14 pieces of startup wisdom from the Zero to One

I have recently read Peter Thiel’s Zero to One. Yet short, the book contains lots of good advice on startups, creating something new and fresh, instead of making an existing product better. To make something out of nothing, hence the meaning of the book’s title.

The book does have 14 chapters, but no arc or concept, so I’ll be picking out some things that I noticed.

Here are my top 14 pieces of startup wisdom from the Zero to One that can help you to build an innovative & successful startups

1. Focus on One Thing

The truly successful ones will put all of their effort behind one unique idea or business plan and throw all of their weight behind that effort.

The author, Peter Thiel, was one of the core members of the founding team of Paypal. He spoke about how Paypal came up with a unique system that gave people all over the world control over their currencies digitally like never before.

2. The 80/20 Rule

80% of your profits or yield will be produced by 20% of your customers or products. This fact is also true for most of the other topics.

3. Strength Of A Company

A startup is the largest group of people you can convince of a plan to build a different future.

A new company’s most important strength is new thinking: even more important than skill, small size affords space to think.

you need to make sure that you bring out the best from every person who works for your company. If you aren’t already a great leader who inspires excellence, how can you change this? If you are a good leader, focus on becoming even better.

4. Invest Early

Maximizing retirement savings should be a key interest to any successful entrepreneur. It will lead to greater dividends as you age and will generate wealth much more quickly than you might think.

5. Ignore the Common Wisdom

To be successful, to truly create a 1 from 0, you’ll need to think for yourself and come up with a new product or solution that people don’t already know that they need.

6. Innovate Around The Market

The book states that it’s important to learn from asking the right questions to potential customers and researching the scope of your offerings.

Research on the companies that offer products in the same category – be it mobile apps, food trucks, etc. Compare the prices study their USP’s and then come up with the best possible products and offers that don’t exist in the market.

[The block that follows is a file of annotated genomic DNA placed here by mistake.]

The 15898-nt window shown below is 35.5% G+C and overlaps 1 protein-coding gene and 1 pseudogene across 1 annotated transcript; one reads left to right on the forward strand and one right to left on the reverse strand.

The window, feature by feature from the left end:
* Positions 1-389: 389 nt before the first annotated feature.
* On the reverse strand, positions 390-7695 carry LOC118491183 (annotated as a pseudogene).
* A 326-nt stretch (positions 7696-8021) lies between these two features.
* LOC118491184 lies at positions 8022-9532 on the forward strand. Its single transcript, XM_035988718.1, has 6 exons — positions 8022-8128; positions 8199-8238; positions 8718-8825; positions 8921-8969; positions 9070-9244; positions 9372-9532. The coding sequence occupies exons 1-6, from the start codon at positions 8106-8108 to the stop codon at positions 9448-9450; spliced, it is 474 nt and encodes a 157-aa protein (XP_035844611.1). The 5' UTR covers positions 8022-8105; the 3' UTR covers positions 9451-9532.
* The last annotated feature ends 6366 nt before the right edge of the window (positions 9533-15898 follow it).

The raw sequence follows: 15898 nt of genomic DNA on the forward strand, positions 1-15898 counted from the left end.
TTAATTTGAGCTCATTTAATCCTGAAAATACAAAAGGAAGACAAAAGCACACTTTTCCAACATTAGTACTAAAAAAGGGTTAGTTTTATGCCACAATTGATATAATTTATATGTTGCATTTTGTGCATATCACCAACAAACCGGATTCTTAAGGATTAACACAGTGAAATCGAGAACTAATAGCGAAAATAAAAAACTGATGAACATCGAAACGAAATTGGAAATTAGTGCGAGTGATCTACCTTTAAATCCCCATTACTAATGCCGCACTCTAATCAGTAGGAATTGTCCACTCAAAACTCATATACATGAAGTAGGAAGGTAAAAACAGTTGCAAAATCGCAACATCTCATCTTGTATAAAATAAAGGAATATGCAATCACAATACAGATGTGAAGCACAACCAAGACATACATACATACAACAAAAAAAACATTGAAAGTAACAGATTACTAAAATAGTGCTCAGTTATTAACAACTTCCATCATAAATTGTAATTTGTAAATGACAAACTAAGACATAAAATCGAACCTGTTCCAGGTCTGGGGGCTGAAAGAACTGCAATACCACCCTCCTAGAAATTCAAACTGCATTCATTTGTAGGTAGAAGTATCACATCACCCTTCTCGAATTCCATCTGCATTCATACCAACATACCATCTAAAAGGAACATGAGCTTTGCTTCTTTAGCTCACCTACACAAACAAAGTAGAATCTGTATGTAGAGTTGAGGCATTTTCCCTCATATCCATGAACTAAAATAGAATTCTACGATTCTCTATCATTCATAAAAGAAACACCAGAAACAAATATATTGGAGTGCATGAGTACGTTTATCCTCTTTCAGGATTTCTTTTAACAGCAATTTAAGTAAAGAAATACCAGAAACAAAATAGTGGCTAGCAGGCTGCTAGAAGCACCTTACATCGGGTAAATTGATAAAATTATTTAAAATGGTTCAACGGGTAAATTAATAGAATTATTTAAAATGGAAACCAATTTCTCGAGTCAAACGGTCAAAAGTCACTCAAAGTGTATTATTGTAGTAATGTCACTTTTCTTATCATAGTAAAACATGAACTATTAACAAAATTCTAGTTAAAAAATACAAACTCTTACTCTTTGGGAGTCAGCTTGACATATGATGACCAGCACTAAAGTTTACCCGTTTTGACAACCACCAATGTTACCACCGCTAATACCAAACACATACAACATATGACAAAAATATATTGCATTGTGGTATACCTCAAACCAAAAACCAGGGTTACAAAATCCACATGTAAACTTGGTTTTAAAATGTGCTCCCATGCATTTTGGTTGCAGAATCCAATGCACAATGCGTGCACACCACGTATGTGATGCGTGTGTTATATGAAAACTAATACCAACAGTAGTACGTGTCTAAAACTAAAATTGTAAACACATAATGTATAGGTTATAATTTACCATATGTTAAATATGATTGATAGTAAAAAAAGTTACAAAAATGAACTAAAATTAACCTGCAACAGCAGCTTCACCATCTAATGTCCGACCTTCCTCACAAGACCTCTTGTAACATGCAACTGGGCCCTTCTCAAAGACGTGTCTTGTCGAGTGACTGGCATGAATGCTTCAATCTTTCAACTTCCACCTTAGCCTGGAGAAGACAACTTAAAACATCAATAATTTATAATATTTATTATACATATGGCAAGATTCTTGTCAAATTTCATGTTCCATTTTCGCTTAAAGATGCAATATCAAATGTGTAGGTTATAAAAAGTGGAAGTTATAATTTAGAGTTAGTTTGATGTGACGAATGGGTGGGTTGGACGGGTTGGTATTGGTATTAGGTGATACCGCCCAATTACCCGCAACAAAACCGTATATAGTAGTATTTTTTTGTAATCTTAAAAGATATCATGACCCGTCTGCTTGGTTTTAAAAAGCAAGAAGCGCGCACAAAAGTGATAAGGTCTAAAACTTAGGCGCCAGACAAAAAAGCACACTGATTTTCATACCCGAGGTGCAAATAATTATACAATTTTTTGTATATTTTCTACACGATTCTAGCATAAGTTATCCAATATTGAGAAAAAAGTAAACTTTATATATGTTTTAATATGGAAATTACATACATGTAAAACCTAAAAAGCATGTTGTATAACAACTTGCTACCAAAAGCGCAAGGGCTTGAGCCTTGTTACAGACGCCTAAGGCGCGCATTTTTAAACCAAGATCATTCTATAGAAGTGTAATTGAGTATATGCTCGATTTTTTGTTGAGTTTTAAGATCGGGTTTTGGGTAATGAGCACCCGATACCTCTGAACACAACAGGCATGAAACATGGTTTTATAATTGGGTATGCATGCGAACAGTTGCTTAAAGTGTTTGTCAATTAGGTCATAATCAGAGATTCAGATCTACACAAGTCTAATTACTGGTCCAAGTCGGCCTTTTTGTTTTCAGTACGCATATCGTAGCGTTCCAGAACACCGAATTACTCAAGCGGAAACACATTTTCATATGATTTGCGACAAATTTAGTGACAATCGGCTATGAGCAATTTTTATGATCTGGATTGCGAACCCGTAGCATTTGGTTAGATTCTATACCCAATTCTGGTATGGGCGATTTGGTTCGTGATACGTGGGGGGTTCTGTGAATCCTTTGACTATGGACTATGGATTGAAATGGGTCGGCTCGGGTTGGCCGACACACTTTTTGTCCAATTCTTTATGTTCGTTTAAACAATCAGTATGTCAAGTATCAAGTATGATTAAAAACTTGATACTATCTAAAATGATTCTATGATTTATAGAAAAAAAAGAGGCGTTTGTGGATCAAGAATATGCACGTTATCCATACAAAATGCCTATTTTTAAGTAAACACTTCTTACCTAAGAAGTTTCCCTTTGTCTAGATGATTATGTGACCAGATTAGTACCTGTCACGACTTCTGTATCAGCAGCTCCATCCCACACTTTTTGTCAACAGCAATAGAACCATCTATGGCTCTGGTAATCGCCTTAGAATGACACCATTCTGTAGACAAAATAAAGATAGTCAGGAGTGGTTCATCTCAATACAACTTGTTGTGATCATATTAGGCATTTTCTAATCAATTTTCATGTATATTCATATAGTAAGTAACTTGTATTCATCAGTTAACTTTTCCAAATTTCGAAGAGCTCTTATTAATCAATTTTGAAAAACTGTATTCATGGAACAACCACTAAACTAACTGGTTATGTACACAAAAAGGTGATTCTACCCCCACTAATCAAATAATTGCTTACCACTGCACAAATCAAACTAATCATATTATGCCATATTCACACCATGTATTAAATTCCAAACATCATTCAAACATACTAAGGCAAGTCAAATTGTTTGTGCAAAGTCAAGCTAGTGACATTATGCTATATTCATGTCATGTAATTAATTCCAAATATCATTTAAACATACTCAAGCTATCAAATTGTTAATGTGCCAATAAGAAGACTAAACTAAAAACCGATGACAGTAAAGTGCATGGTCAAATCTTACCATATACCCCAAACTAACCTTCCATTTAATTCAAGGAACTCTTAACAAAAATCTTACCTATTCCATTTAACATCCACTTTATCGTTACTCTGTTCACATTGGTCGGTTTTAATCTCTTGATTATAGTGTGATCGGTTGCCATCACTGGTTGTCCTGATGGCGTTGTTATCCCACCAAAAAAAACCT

7. Be an Optimist

While the path to success will undoubtedly be littered with failure and setbacks, you must always keep an optimistic mindset and focus on the future.

8. Learn How to Sell

If you aren’t already good at selling, become better. If you are good, become better anyway.

9. Avoid Competition

Your company could create a lot of value without becoming very valuable itself. Creating value is not enough–you also need to capture some of the value you create. This means that even very big businesses can be bad business

10. Automation is Not the Solution

You should focus on building a business or product that leans on the complementary abilities of both humans and computers and Focus on things that can leverage the power of man and machine.

11. People Are Power

People that make up a company drive a huge amount of its potential success or failure. If your company utilizes other talents, you need to make sure that you bring out the best from every person who works for your company

12. There’s No Formula

There’s no winning formula to success. Instead, consistent success is normally found in people who constantly push themselves.

13. Important Truth

“What important truth do very people agree with you on?”Your answer to it may reveal a potential pathway for your efforts or future business.

14. Go From 0 to 1, Not 1 to n

Going from 1 to n is copying an existing model, but going from 0 to 1 is creating something new and fresh. When Bill Gates created Microsoft Word, his company went from 0 to 1. When Larry Page and Sergey Brin created Google, their company went from 0 to 1.

However, when Microsoft tried to copy Google and created Bing, that was a 1 to n moment. Similarly, when Google tried to copy Microsoft and created Google Docs, that was a 1 to n moment.

Thiel notes the importance of startups because most startups focus on creating something new, going from 0 to 1. Startups embrace risk and have a mission to improve the world, while established corporations shy away from risk and have a mission to improve their revenue.

Some of the favorite quote from the book-Zero To One:

Monopoly is the condition of every successful business.

The most valuable businesses of coming decades will be built by entrepreneurs who seek to empower people rather than try to make them obsolete.

Madness is rare in individuals—but in groups, parties, nations, and ages it is the rule.

Most of a tech company’s value will come at least 10 to 15 years in the future.

If your product requires advertising or salespeople to sell it, it’s not good enough: technology is primarily about product development, not distribution.

These are just a few of the lessons learned from Zero to One. Let me know what you think in the comments section, do you agree with Thiel’s pieces of advice?